Face your fears

Food allergy dictates eating low doses of the very food daily  

 
By Tiasa Adhya
Last Updated: Saturday 04 July 2015 | 02:50:09 AM

imageARNAB SEN is prone to allergies. His first bite of fried prawn helped him understand what it meant. Benadryl, a syrup for cough brought things under control but with the next reaction Sen was in the nursing home. The seven-year-old studies in elementary school in Kolkata.



Anaphylaxis is a serious allergic condition that does not give the body time to react. Symptoms may include difficulty in breathing, dizziness or loss of consciousness. Without immediate treatment, an injection of epinephrine (adrenalin) and expert care, it can be life threatening. But how anaphylaxis is triggered is still a mystery.

When Sen bit into the prawn, for some unclear reason his body perceived the protein content of the animal as trouble. His immune system released an antibody called IgE (immunoglobulin E) which attached itself to the mast cells in tissues throughout Sen’s body. How did Sen’s body let him know this was happening? He turned red, swelled like a sea sponge, and choked on the mouthful. “Things happened so quickly, he swelled, his throat pained. My little boy was gasping for breath”, said Sen’s mother. But it did not end there.

The human body has its own diary to pen down memories. The IgE molecules, once attached to the mast cells, stay that way forever—wary sentinels waiting for war. With the second exposure, the mast cells in Sen’s body released a cascade of chemicals: histamine, prostaglandins, and leukotrienes, which caused inflammations, worked the nerve endings into a frenzy making him itch all over, contracted his muscles, acted on glands that released mucus, dilated his blood vessels that lowered his blood pressure. The result: a day at the nursing home.

“About 250 million Indians suffer from one or more allergic diseases whereas only 60 million are suffering from cardiac problems,” said Wiqar Ahmed Ibrahim Shaikh, the medical director of the non-profit National Allergy and Asthma Campaign in India. “The sale of anti-histamine (anti-allergic) tablets is between Rs 600 crore- Rs 800 crore per year in India,” he added. “About 40 per cent of the global population has food allergies. It affects 24 per cent of the population in the United Kingdom, 20.6 per cent in Norway and 19.6 per cent in Germany,” said Ruby Pawankar, the first Indian to become a member of the World Allergy Organisation.

Beat allergy with the allergen

The causes of anaphylaxis have been studied by very few. One on Eosinophilic esophagitis (EoE), a type of allergic disorder, was carried out recently. EoE is discovered in children when their throats bulge and food tracts swell leaving them unable to swallow their food. This is because of the accumulation of eosinophils, immune system cells, in the food pipe leading to its inflammation. The study was published online on March 8, 2010 in Nature Genetics. Carried out by Hakon Hakonarson, director of the Center for Applied Genomics at The Children’s Hospital of Philadelphia in USA, it linked EoE to a region of chromosome five that includes two genes. The likely culprit is the gene TSLP which has been linked to allergic inflammatory diseases like asthma and skin inflammations such as atopic dermatitis.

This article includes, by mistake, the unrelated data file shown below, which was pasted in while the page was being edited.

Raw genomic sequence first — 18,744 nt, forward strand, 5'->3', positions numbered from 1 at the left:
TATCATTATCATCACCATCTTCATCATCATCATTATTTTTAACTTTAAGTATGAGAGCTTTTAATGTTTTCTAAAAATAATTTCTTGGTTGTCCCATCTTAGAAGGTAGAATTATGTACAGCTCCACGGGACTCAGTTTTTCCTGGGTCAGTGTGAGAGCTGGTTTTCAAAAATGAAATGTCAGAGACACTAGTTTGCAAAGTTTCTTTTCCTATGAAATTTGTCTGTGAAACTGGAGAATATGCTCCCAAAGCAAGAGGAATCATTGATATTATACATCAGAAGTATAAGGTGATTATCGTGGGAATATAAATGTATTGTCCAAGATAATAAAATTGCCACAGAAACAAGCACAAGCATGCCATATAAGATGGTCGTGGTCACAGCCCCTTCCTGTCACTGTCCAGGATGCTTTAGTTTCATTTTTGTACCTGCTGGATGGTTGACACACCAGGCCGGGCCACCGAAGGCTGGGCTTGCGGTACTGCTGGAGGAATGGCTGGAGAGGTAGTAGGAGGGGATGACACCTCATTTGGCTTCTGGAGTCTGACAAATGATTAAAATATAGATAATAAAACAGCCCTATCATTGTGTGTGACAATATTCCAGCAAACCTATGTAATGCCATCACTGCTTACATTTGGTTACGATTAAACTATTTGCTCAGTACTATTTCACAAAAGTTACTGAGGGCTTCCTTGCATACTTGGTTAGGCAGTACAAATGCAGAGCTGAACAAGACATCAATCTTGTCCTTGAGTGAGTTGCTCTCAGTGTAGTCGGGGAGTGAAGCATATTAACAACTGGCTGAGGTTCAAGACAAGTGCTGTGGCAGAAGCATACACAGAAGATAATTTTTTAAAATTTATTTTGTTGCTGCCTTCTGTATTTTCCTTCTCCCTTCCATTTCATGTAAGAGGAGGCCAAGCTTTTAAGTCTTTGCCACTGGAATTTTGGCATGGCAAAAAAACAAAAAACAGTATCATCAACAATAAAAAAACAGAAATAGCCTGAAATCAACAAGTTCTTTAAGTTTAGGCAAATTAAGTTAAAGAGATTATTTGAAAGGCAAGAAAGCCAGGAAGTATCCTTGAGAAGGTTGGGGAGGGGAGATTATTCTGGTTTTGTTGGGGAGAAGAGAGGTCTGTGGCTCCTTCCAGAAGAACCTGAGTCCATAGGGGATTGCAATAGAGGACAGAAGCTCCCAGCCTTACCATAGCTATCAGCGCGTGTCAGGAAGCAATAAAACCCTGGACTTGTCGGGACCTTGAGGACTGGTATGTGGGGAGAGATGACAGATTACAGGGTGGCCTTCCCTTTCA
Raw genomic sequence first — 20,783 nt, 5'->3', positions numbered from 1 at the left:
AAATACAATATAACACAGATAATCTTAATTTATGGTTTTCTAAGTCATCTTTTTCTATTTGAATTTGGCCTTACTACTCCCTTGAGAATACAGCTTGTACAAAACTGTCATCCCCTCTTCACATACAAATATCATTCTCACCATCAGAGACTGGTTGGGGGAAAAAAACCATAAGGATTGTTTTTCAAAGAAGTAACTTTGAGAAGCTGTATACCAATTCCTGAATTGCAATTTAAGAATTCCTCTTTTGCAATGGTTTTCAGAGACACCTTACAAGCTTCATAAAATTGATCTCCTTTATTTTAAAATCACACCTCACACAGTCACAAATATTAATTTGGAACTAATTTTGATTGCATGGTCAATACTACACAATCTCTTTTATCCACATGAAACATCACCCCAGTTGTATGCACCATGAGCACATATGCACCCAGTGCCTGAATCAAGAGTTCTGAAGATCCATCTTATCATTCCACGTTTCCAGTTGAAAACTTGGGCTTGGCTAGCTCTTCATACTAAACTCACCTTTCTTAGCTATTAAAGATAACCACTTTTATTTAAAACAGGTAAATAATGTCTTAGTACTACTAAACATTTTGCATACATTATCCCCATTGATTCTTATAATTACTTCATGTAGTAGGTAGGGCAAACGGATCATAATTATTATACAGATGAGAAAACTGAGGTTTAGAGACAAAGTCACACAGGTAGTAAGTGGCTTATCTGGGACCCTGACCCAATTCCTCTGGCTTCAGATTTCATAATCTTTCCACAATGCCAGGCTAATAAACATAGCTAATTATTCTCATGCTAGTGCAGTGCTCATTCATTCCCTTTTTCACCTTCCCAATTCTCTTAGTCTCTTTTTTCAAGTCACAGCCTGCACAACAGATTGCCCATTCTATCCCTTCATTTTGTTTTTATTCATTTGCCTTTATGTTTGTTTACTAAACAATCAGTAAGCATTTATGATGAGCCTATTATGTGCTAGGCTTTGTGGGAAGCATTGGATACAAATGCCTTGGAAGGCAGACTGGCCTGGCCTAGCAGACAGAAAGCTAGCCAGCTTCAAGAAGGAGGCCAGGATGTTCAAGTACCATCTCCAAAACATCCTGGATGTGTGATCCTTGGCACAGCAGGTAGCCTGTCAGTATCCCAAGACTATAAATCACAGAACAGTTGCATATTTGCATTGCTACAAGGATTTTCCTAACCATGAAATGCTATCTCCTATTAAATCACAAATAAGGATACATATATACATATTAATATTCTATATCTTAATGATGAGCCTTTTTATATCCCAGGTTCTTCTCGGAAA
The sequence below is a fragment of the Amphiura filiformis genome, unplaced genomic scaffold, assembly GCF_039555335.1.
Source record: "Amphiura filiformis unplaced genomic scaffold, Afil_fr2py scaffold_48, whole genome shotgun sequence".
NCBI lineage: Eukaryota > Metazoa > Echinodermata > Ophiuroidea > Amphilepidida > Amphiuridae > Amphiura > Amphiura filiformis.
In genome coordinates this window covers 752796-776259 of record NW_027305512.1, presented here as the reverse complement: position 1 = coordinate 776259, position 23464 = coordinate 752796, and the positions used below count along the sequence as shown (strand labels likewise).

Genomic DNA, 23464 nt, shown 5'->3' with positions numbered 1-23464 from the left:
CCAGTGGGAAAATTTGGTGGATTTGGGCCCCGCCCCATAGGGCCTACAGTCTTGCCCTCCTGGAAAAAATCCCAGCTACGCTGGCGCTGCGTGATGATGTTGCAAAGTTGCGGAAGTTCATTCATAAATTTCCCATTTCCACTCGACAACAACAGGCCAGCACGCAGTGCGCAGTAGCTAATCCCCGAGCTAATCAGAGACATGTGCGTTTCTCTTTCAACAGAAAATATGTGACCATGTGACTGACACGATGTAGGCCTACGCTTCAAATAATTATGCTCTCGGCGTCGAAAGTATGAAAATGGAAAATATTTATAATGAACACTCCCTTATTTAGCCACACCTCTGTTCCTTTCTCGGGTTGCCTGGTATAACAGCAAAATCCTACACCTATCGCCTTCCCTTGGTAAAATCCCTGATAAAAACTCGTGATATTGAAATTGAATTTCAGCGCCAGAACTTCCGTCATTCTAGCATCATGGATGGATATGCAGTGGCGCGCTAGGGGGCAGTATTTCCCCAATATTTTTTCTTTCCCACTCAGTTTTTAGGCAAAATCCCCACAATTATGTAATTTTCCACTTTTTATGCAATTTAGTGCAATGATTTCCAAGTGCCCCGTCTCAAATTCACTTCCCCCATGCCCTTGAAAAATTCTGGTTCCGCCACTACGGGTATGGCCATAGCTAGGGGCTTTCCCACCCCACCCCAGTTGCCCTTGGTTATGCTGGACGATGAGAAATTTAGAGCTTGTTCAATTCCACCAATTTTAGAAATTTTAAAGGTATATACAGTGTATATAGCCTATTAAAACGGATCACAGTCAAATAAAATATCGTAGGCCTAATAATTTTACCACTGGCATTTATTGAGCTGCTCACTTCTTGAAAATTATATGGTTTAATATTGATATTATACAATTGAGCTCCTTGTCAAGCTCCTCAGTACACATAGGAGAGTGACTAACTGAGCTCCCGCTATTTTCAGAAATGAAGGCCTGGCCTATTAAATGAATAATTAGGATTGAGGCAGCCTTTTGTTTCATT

In most cases, EoE can be treated by introduction of a simple diet that lacks any allergenic food proteins. This means Sen would have to forgo prawns. A research from the Johns Hopkins Medical Institutions in USA suggests this might not be necessary, though. Their study on children with milk and egg allergies showed by facing a bit of the allergen everyday and in increasing doses the immune system of children like Sen “learn” to tolerate the food without triggering an allergic shock.

The researchers placed small but increasingly higher doses of the milk proteins under the patients’ tongues (sublingual immune therapy). Nine out of 10 children who were treated with milk drops under the tongue for several weeks were able to drink seven times more milk with just mild symptoms. In the other study carried out over 11 months, 40 patients, aged five to 18, were given increasingly higher doses of egg whites (oral immunotherapy), while 15 children were given “dummy” egg whites that contained no egg protein. At the end of the study, 21 of those 40 could tolerate five grammes of eggs without an allergic reaction and just mild symptoms involving itching of the mouth and throat. The other 15 were not able to tolerate eggs.

“We are excited to see these approaches can achieve significant improvement in children with milk allergies. We also see slightly better tolerance in children on oral immunotherapy,” said lead investigator Robert Wood, director of Allergy and Immunology at Hopkins Children’s. The findings were presented on February 28 at the annual meeting of the American Academy of Allergy, Asthma & Immunology in New Orleans, USA. With such developments Sen might not have to give up on prawns after all.

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